In the next two sets of photos, I performed the same experiment, but using the on-camera flash. The white balance was first set to Shade (6100K). This first set shows the photos as they came out of the camera (Fig 7a). Since the Shade (6100K) setting is  close to the Flash (5500K) setting, you would expect these pictures to look pretty good with the flash, if perhaps a bit warm – which they do. Because I was using my Auto ISO setting, the ISO values for the flash photos was 400.

Fig 7a - A close white balance setting before processing of raw (left) and JPEG (right) files

Performing a custom white balance adjustment on both of these (based on the inside of the candle holder on the right), they both cool down, but even so the raw photo comes across with richer colors and nicer tone throughout (Fig 7b).

Fig 7b - After processing with a good starting white balance - raw (left) and JPEG (right) images but even so the raw photo comes across with richer colors and nicer tone throughout (Fig 7b).

Fig 8a - An incorrect white balance with a flash before processing raw (left) and JPEG (right) images
















In this last set, the on-camera flash was used, but the white balance was set to Tungsten, which is considerably cooler (3200K) than the Flash white balance (5500K). This results in a cooler photo (Fig 8a).







Fig 8b - White balance correction for a flash image with an incorrect white balance for raw (left) and JPEG (right) images

After adjustment, again the raw image appears richer with nicer tones across the scene (Fig 8b).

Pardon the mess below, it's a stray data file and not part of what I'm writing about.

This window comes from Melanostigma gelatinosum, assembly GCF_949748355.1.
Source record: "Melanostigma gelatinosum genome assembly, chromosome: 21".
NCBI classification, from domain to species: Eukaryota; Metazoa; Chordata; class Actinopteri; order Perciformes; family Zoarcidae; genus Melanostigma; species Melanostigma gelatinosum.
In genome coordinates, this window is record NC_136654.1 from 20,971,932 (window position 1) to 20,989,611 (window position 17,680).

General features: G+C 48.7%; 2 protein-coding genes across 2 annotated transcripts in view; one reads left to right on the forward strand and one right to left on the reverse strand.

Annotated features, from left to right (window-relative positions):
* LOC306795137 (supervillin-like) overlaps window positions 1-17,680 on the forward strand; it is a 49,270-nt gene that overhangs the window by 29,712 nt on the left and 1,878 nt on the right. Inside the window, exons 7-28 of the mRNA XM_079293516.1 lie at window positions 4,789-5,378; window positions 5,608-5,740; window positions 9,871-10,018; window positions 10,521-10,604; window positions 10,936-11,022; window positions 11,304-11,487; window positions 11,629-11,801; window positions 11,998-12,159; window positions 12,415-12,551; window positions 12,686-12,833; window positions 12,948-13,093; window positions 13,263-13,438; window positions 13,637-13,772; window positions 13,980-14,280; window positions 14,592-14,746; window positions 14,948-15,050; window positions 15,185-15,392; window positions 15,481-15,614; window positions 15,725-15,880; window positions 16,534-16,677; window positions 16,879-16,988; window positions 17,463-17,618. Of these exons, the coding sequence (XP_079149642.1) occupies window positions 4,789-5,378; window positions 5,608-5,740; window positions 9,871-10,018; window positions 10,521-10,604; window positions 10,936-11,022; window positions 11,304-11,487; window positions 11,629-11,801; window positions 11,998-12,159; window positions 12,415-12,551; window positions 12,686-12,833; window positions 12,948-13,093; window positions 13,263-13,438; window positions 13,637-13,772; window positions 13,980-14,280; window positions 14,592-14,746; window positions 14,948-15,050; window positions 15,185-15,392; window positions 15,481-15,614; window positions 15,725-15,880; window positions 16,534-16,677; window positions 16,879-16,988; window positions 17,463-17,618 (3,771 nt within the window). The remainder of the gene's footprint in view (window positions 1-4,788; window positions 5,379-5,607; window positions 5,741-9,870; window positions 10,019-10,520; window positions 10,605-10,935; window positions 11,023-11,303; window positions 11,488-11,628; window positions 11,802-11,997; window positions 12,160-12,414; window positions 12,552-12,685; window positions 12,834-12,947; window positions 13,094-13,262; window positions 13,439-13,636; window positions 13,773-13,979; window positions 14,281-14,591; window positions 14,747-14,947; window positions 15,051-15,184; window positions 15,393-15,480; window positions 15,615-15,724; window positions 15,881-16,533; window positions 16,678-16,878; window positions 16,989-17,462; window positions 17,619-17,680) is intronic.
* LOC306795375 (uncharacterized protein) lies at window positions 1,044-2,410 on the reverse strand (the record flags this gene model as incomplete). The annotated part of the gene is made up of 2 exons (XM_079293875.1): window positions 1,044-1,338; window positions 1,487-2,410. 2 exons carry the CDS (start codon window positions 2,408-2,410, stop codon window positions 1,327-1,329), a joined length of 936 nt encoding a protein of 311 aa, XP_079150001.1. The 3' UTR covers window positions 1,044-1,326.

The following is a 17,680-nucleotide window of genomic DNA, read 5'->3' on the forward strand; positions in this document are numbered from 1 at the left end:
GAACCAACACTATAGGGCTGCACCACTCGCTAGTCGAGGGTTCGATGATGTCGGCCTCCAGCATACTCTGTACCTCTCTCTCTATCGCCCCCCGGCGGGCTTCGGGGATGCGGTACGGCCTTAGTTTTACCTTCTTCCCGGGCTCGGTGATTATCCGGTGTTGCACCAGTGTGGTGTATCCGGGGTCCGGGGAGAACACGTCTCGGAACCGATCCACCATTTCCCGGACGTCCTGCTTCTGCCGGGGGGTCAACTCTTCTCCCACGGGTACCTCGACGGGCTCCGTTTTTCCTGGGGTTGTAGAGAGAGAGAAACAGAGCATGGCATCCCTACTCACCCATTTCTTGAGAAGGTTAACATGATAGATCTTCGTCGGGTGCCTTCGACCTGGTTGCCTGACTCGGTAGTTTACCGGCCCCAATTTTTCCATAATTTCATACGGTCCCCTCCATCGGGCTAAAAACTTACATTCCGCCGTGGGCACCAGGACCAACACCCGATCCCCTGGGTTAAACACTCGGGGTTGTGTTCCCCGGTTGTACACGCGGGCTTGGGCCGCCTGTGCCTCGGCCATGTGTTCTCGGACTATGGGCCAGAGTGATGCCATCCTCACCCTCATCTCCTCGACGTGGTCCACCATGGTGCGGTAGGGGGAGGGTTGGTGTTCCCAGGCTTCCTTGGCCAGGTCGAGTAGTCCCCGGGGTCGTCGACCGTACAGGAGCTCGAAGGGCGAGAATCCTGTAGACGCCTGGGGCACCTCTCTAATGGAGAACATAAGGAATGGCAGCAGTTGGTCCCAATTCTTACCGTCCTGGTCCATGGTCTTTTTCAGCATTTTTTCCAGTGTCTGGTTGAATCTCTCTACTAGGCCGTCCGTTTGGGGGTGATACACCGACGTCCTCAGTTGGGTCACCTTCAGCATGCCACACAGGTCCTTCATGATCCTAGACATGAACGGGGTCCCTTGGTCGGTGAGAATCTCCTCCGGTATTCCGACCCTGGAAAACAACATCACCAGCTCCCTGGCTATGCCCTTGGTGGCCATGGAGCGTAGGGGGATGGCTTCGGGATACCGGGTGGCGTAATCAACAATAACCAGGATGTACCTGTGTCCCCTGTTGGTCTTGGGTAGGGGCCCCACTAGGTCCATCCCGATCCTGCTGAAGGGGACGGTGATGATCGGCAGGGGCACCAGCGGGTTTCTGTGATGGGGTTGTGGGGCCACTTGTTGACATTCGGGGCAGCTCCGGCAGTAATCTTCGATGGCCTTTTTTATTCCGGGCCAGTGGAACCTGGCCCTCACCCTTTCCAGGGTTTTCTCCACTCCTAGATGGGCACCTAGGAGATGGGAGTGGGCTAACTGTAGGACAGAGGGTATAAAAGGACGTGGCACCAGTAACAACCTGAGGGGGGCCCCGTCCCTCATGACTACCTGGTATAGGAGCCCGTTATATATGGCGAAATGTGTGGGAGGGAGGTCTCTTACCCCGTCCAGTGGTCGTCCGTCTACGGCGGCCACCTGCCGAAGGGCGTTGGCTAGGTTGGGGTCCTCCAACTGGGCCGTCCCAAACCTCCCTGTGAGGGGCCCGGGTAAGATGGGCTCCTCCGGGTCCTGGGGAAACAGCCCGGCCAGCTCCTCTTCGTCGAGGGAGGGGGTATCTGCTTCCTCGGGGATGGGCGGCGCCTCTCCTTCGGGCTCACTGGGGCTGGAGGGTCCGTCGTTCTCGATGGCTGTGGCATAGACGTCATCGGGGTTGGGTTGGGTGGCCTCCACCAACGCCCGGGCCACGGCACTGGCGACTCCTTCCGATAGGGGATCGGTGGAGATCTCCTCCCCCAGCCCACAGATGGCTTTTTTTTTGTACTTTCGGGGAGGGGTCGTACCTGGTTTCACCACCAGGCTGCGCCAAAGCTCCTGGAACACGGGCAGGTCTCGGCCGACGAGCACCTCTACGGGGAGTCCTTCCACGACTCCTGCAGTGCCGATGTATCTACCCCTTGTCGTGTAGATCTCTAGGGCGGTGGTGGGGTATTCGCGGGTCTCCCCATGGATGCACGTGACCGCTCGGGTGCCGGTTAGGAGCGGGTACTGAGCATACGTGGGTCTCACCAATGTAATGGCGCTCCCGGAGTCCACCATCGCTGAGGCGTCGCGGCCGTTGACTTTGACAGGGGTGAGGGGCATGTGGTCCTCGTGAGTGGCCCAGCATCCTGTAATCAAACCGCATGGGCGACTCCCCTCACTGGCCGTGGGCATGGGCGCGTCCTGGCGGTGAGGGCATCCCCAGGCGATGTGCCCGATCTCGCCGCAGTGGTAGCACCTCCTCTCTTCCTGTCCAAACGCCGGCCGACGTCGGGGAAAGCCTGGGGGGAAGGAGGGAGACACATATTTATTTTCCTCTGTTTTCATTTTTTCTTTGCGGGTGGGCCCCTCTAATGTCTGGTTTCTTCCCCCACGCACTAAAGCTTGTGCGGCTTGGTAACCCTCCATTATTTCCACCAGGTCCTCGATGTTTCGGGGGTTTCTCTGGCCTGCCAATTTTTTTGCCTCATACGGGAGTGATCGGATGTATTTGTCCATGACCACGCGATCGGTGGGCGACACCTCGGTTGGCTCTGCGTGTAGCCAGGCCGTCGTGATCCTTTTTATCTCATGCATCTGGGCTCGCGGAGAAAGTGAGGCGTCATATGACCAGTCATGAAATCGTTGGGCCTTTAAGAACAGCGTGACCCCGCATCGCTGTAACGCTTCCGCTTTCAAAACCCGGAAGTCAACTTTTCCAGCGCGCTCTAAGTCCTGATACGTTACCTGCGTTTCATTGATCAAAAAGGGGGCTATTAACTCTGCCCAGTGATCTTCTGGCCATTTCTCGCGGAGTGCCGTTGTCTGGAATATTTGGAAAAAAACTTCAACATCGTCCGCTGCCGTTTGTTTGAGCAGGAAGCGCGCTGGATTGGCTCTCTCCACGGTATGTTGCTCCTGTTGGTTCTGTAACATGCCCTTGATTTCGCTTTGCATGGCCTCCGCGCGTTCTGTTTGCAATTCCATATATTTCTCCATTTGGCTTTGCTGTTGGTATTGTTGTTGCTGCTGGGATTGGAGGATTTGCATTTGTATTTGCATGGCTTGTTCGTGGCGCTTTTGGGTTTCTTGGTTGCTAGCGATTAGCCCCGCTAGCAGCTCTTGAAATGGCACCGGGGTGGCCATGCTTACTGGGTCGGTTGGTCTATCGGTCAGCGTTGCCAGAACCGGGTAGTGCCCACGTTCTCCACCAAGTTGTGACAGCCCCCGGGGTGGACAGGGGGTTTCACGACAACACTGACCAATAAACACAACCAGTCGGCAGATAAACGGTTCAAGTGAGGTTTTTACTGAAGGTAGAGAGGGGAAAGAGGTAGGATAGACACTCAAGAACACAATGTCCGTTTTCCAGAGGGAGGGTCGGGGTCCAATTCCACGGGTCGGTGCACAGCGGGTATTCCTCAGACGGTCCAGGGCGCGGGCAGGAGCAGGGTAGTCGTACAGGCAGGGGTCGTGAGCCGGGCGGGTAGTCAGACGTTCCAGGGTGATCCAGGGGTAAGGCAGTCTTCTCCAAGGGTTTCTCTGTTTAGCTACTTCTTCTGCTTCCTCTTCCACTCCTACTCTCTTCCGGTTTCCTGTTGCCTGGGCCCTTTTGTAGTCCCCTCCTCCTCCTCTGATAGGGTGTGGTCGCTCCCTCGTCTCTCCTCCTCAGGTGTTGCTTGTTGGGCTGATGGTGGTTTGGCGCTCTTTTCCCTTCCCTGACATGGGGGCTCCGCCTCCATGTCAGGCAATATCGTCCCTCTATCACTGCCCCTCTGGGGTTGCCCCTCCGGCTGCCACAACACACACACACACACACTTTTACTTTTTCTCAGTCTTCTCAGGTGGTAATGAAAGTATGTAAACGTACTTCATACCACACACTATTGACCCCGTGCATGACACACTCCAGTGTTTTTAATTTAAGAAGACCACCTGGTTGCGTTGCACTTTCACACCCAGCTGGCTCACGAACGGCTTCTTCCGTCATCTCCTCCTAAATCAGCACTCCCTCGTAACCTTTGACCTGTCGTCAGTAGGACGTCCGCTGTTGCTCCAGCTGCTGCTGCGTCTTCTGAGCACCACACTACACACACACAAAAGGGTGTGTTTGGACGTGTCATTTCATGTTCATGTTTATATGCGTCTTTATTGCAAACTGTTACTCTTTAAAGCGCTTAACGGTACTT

Now it is worth pointing out that insofar as taking either JPEG or camera raw when you are using the correct white balance setting goes, there really isn’t that much difference between the photos. If you are only looking at the JPEG photo, then it can appear to be quite nice and, with perhaps a bit of added contrast and saturation, could be nearly as good as the raw image. BUT, if you happen to use the wrong white balance, then camera raw will be able to give you a great image, whereas JPEG will fail.





RAW vs JPEG at High ISO (Noise)

I’m going to explore one last thing. How does camera raw compare with JPEG when you are taking your camera to the limits of its ISO ability? To test this I set my camera to its highest ISO setting – 12800 – and took a picture using the correct white balance setting (Tungsten) without any flash at all. The images actually come out amazingly well, considering how high the ISO is. Looking at the detail tells a little different story though.

Fig 9a - High ISO noise before processing raw (left) and JPEG (right) images at 100% (click to enlarge)

Zooming into the detail of both images, you can see that the JPEG image definitely has some noise reduction built into it. Unfortunately, the result is uneven and a little blotchy. By comparison, the raw image has quite a lot of noise, but is much smoother (Fig 9a).













Fig 9b - Comparison of noise reduction at high ISO for raw (left) and JPEG (right) images at 100% (click to enlarge)